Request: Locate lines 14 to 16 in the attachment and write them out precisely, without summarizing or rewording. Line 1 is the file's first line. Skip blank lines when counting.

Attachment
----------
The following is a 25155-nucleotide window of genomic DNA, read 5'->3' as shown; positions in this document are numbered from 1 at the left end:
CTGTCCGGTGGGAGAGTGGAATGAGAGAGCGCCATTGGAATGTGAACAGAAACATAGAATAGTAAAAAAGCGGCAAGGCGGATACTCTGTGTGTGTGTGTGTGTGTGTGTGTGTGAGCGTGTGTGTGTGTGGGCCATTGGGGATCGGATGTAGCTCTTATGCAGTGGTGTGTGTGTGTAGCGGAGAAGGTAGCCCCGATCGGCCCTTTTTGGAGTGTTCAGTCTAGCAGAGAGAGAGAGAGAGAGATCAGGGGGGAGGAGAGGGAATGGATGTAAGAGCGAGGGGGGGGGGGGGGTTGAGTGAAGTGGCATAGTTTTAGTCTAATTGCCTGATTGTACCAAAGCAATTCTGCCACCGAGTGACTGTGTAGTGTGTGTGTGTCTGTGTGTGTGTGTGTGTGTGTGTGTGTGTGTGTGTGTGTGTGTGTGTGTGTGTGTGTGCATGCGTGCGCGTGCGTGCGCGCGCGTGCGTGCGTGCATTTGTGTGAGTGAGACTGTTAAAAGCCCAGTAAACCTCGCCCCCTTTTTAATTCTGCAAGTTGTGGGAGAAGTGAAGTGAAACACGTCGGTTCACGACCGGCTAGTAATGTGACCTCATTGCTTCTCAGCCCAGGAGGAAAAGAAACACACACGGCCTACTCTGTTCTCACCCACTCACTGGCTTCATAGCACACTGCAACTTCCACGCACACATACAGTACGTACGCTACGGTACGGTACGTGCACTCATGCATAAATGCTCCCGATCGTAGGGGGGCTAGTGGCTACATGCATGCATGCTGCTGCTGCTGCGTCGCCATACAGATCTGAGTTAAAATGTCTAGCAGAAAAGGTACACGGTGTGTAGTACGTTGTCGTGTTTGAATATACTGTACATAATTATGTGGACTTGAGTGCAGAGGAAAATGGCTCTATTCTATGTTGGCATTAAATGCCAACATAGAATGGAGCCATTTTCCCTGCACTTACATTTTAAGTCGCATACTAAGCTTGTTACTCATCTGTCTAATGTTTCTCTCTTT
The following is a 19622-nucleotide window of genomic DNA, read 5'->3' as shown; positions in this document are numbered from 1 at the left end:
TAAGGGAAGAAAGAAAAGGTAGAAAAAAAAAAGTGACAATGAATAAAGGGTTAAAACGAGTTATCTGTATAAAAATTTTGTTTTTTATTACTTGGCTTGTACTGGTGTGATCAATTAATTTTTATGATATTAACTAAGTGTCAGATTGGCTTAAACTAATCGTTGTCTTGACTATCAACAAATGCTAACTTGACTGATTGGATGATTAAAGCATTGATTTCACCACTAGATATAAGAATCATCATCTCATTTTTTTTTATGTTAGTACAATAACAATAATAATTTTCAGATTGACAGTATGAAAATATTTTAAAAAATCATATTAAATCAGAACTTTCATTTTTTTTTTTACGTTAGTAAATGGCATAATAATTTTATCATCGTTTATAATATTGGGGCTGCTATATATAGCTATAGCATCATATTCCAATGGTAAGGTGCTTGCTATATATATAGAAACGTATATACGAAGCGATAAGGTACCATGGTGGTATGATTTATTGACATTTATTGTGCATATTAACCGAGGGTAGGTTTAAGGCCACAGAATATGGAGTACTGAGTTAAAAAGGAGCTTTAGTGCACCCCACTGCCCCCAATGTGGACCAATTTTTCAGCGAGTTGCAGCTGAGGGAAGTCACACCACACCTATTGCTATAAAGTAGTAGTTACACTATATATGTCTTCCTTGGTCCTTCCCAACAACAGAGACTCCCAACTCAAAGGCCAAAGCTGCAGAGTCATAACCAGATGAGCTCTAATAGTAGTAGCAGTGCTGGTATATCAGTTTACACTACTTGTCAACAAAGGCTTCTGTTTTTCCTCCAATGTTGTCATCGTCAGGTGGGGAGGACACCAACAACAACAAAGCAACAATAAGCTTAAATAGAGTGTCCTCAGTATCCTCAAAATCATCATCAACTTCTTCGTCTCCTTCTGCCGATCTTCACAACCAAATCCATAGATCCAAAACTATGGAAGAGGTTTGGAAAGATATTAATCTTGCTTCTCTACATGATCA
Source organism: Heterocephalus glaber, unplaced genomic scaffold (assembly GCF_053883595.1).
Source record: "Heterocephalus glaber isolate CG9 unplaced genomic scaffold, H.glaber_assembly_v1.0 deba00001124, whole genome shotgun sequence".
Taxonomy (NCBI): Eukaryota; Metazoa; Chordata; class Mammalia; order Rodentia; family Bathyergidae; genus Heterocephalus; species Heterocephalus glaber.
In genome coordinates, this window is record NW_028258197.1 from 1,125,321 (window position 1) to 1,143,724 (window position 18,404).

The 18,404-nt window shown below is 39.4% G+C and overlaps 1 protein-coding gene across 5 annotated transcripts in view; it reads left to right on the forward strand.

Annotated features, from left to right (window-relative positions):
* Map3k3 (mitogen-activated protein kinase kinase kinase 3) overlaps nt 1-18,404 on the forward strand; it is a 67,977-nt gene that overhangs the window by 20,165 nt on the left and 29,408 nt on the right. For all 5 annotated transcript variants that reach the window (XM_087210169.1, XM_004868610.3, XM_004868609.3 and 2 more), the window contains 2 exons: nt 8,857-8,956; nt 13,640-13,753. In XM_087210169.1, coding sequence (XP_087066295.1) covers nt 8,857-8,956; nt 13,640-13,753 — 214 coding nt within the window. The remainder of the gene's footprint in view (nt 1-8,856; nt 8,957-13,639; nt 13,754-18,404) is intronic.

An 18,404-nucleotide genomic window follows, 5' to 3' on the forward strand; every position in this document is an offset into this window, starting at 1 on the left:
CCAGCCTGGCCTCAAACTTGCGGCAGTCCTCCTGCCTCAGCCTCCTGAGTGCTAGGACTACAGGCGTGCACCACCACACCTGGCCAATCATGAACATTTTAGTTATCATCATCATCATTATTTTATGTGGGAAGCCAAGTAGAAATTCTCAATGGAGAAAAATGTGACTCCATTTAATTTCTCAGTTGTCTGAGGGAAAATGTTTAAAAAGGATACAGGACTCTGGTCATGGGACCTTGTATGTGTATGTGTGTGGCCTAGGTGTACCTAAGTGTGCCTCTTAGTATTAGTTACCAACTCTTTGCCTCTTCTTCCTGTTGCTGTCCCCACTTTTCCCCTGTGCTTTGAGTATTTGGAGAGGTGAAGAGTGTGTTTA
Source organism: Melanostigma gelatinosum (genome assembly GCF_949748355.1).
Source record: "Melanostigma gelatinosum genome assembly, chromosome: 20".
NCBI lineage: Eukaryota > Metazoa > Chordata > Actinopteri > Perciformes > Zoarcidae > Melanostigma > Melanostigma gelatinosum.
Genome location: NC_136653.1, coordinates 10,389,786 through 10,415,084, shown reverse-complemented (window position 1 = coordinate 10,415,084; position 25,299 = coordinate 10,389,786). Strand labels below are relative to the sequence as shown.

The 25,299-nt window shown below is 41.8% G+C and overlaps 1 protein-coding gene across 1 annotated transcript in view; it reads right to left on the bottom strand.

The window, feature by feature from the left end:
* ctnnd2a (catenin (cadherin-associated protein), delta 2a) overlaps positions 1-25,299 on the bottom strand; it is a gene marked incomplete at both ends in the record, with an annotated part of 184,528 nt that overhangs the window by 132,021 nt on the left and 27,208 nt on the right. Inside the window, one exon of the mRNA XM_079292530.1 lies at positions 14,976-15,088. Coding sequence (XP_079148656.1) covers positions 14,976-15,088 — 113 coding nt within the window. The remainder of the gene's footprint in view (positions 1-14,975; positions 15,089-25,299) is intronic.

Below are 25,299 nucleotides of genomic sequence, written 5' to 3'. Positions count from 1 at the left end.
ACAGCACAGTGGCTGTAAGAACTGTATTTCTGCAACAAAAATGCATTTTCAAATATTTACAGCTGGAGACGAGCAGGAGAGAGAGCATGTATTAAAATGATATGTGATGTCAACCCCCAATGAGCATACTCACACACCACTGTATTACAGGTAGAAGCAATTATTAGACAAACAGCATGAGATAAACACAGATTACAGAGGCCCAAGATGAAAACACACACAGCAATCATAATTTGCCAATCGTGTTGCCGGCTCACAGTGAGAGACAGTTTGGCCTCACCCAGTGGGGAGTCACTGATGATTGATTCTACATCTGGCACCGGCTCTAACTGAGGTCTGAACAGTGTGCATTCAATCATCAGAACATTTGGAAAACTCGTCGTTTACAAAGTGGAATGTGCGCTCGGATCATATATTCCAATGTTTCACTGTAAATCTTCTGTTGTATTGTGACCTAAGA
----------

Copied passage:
Source organism: Melanostigma gelatinosum (genome assembly GCF_949748355.1).
Source record: "Melanostigma gelatinosum genome assembly, chromosome: 20".
NCBI lineage: Eukaryota > Metazoa > Chordata > Actinopteri > Perciformes > Zoarcidae > Melanostigma > Melanostigma gelatinosum.